What kind of God allows a church to burn down on Good Friday?
That’s the question that came to mind when the 130-year-old Antioch Missionary Baptist Church at Stewart and 63rd Street went up in flames earlier this month, followed by a familiar answer: the same god that has allowed slavery, Holocaust, plague, war, and the whole human history of disaster.
Antioch’s pastor, the Reverend Gerald Dew, had a different, more positive take on it. Faced with an inferno, he saw opportunity.
On Easter Sunday, according to news reports, Dew told his flock (meeting in a nearby funeral home) that, just as Jesus rose from the dead, resurrection will be possible for Antioch Baptist. He vowed that the congregation will raise money to rebuild on the same Englewood site.
Turned out that this fire, like the one that took down Adler and Sullivan’s Pilgrim Baptist Church in Bronzeville in 2006 (and, possibly, the conflagration that engulfed Paris’s Notre-Dame Cathedral in 2019), was caused by maintenance work. In this case, a roofer’s torch gone awry. The damage to Antioch’s imposing Romanesque building, designed by Bell & Swift for a previous Baptist congregation and home to the current one since 1958, was so severe that the city ordered that the massive structure be taken down immediately.
Not an easy task: the place was built for the ages. Anyone who happened by toward the end of last week isn’t likely to forget the sight of the roofless but still fortress-like shell, open to the elements.
The fire led me to tune in on Easter Sunday, when WTTW aired a one-hour documentary, Secrets of Sacred Architecture (still available for streaming with station membership). A primer on the design of religious institutions, mostly churches, it surveyed the origins and reasons for such staples as pointed arches, stained glass windows, towering steeples, organs, and gargoyles (and included this piece of trivia: when the Chicago Customs House and Post Office was to be razed in 1896, it was, essentially, dismantled and shipped to Milwaukee, where its stones were used to construct that city’s landmark Basilica of St. Josaphat).
A couple of Chicagoans are featured in the documentary: architect RaMona Westbrook, talking briefly about the Black history depicted in stained glass windows at Chicago’s Trinity United Church of Christ, and Illinois Tech College of Architecture dean Reed Kroloff, who notes, among many other things, that the idea of a single national church representing everyone—as in the Washington National Cathedral, a Gothic Revival masterpiece that took 83 years to complete—is an irony in a country founded on plural religious expression.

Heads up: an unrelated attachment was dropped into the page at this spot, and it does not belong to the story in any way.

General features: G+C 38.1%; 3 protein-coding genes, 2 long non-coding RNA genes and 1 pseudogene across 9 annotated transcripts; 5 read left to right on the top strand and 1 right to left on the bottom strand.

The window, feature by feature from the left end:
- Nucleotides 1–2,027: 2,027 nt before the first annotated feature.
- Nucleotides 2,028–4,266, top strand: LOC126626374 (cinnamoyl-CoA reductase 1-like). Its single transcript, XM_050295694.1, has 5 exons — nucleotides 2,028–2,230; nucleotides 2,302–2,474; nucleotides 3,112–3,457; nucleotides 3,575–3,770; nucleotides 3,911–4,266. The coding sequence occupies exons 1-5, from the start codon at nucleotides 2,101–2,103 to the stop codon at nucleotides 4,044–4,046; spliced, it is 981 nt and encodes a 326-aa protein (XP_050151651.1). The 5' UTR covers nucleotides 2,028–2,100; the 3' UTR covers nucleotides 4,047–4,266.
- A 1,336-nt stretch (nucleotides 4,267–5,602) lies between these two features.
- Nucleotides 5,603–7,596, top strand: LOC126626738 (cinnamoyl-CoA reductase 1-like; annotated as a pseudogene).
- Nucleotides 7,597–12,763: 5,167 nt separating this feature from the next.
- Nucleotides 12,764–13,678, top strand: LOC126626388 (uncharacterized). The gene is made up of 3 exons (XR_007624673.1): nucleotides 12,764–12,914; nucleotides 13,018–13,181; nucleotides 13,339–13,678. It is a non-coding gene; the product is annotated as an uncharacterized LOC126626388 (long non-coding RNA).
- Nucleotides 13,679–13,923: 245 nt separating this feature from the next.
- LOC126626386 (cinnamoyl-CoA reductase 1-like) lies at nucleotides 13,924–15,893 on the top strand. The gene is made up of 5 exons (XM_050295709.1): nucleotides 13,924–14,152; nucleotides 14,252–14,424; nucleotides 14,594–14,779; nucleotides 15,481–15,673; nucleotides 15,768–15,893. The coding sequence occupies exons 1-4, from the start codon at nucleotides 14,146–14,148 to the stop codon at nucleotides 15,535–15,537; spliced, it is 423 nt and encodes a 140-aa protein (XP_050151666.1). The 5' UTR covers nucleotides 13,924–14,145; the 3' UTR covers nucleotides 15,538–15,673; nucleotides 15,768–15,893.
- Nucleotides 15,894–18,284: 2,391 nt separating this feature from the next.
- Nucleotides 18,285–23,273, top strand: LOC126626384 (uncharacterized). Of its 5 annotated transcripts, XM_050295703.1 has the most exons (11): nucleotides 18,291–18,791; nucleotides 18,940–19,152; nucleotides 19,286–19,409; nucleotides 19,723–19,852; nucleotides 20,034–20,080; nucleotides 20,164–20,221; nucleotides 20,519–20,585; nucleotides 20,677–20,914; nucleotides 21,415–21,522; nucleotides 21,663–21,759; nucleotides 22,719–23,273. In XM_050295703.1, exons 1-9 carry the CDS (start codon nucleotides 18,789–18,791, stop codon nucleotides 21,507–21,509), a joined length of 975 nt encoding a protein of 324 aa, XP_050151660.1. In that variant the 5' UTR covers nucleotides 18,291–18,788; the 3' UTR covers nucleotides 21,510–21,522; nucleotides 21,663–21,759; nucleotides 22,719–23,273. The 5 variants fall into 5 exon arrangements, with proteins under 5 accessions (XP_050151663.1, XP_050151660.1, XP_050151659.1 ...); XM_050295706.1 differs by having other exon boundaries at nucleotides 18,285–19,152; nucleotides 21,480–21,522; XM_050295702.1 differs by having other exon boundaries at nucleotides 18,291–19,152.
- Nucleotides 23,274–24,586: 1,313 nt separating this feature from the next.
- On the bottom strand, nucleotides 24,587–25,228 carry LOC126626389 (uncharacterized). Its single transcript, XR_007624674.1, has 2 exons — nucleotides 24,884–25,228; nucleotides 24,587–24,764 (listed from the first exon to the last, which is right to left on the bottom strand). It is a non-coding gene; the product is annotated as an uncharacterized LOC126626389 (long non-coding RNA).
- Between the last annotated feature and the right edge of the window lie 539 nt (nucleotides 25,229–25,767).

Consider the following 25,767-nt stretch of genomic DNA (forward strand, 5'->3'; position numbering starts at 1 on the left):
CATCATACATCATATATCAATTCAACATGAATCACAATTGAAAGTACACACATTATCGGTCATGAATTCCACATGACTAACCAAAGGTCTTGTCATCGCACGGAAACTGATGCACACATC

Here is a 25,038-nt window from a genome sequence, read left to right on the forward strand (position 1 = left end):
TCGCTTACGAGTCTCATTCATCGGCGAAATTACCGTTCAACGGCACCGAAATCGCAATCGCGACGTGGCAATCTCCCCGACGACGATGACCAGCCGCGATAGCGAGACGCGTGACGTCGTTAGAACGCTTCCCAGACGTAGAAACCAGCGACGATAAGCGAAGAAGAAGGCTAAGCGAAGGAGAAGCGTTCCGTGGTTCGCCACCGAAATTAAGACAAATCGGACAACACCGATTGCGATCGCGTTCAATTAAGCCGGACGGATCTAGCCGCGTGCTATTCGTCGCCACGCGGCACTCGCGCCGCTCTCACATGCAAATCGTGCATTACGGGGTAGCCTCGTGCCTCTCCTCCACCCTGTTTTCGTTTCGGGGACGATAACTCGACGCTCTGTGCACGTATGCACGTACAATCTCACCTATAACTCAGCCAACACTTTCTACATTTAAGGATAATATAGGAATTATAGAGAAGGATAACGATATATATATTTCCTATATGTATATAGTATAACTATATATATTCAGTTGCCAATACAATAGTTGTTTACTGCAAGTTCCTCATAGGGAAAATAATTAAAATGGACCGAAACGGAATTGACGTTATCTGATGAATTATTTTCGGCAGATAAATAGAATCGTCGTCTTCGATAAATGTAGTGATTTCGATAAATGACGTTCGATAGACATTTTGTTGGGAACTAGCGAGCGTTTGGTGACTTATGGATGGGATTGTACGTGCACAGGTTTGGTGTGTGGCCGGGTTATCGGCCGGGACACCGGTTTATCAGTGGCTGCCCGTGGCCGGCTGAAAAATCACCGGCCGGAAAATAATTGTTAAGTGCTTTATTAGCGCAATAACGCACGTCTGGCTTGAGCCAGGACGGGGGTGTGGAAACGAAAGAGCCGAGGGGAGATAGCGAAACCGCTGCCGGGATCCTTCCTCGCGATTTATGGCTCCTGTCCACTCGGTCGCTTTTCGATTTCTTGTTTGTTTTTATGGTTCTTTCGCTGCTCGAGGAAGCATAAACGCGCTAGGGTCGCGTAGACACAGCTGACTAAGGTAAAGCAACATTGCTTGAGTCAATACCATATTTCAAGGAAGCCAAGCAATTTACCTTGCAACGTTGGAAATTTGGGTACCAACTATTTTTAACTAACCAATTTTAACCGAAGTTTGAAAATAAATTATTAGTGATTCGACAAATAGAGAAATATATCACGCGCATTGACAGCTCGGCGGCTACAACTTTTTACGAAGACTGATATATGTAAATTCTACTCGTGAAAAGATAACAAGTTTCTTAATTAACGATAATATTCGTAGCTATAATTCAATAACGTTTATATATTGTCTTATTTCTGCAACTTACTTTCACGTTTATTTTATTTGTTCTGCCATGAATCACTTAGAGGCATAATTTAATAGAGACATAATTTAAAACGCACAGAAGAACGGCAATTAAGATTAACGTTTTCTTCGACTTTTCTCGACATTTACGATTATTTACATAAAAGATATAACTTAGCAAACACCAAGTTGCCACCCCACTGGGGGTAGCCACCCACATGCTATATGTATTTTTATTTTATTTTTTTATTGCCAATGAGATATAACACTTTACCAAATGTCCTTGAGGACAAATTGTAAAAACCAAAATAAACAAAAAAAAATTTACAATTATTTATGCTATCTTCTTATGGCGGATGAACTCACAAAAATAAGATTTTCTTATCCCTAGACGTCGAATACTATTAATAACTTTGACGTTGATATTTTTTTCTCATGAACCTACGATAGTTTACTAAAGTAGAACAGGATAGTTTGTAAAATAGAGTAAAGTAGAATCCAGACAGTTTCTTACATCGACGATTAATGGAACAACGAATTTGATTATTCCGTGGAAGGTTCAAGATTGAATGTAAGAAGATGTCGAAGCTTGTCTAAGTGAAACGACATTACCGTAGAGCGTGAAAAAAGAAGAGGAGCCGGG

In an interview after the broadcast, Kroloff said the thing that sets religious architecture of any kind apart is that, “When done well, it’s a physical expression of our search for meaning.”
Kroloff, a relative newcomer to Chicago (he moved here in 2018), says we’re unusually blessed with religious buildings, “so many that are worth a visit.” I wondered which he thinks shouldn’t be missed; his off-the-cuff list included Bahá’í House of Worship, Unity Temple, First Church of Deliverance, Fourth Presbyterian, and the only one I hadn’t seen, the Church of the Holy Family on Roosevelt Road. I’ve seen it since we spoke: the second oldest Catholic church in Chicago and a survivor of the Great Fire, it’s a stunner that narrowly escaped demolition as recently as 1990.
Preservation Chicago’s 2022 list of the city’s seven “Most Endangered” buildings includes just one church, the former St. Martin du Tours (more recently Chicago Embassy Church). Perched just west of the Dan Ryan at 59th Street, it’s a delicate German Gothic completed in 1895 and closed for most of the last 30 years.
But in 2019 and 2021, alarmed by the Archdiocese of Chicago’s euphemistically titled “Renew My Church” program, Preservation Chicago included Roman Catholic churches throughout the city on the endangered list, spotlighting “the consolidation, deconsecrating, combining, closure and sale of many of our city’s finest religious structures.”
“These immensely beautiful structures were constructed at great cost, and often at significant sacrifice, with pennies, nickels, and dimes, by the faithful of the community. They are often the very cornerstones of our communities and neighborhoods . . . [and] are also community centers, providing everything from food pantries [and] shelter services to counseling and child care,” is what they wrote then.
“It’s heartbreaking,” to lose them, especially when they could be repurposed if necessary, Preservation Chicago executive director Ward Miller told me last week. Among the many he hopes can be saved: St. Michael the Archangel on South Shore Drive, where his great-grandparents were married in 1895, and the shuttered and much-mourned St. Adalbert in Pilsen, with its perilous, scaffolded—but not yet landmarked—twin towers.
At 63rd and Stewart last Friday, as a rainstorm pelted the remains of Antioch Missionary Baptist, a blown-out window offered a glimpse of the kind of miracle such grand-scale preservation might require. On a huge, drenched interior mural, Jesus was still rising above his disciples, floating up from the ruined church into an impossibly serene blue sky.